Sen. Rand Paul (R-KY) said on Tuesday night’s “Hannity” program that he will be asking the Justice Department for a criminal referral to ask for an investigation into Dr. Anthony Fauci, claiming that Fauci lied about his agency the National Institutes of Health funding gain of function research in Wuhan, China.
Paul accused Fauci of lying during testimony earlier on Tuesday, and Fauci vigorously defended himself against the accusations.
“Dr. Fauci, knowing that it is a crime to lie to Congress, do you wish to retract your statement of May 11th, where you claimed that the NIH never funded gains of function research in Wuhan,” Paul asked during the hearing.
“I have never lied before the Congress”
“I have never lied before the Congress, and I do not retract that statement,” Fauci responded.
Fauci claimed that the research Paul referred to, which was written about in 2017, was not gain of function research. The research in question took SARs, a coronavirus with a 15% fatality rate, and genetically modified it to be more transmissable to humans.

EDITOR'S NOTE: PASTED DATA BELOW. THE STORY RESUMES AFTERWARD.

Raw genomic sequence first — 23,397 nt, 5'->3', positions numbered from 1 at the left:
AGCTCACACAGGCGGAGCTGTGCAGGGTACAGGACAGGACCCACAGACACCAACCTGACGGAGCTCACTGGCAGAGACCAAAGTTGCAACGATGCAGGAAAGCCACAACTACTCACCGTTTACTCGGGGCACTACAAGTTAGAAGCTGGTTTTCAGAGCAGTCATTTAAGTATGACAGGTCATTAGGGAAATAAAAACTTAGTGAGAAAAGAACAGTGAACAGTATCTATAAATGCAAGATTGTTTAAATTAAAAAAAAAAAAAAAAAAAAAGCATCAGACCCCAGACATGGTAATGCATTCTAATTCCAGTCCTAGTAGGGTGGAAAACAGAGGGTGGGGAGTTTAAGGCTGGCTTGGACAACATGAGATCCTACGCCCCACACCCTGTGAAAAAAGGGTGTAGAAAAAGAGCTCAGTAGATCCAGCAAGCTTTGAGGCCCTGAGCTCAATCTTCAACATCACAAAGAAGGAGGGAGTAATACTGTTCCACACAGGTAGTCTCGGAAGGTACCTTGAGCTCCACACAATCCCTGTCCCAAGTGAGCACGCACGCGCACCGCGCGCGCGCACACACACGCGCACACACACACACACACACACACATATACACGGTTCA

The research fits the definition of gain of function research, even though Fauci denies it.
Fauci also took issue with Paul’s allegations that the research in question could have led to COVID-19, saying it was “molecularly impossible” for the mutation of SARS to result in the virus that caused the worldwide pandemic.
Paul makes his point
At Fauci’s denial, Paul backed off of those accusations and said the research or other research like it “could have” led to the pandemic virus.
Paul did reference Fauci’s emails when the pandemic first broke, in which Fauci’s colleagues said the COVID-19 virus looked like it could have been modified in a lab.
“On a phylogenetic tree the virus looks totally normal and the close clustering with bats suggest that bats serve as the reservoir,” Scripps Research scientist Kristian Andersen wrote in February 2020. “The unusual features of the virus make up a really small part of the genome (<0.1%) so one has to look really closely at all the sequences to see that some of the features (potentially) look engineered.”
A week later, Andersen reversed himself and began to toe what became the party line that the virus could not have been genetically modified in a lab.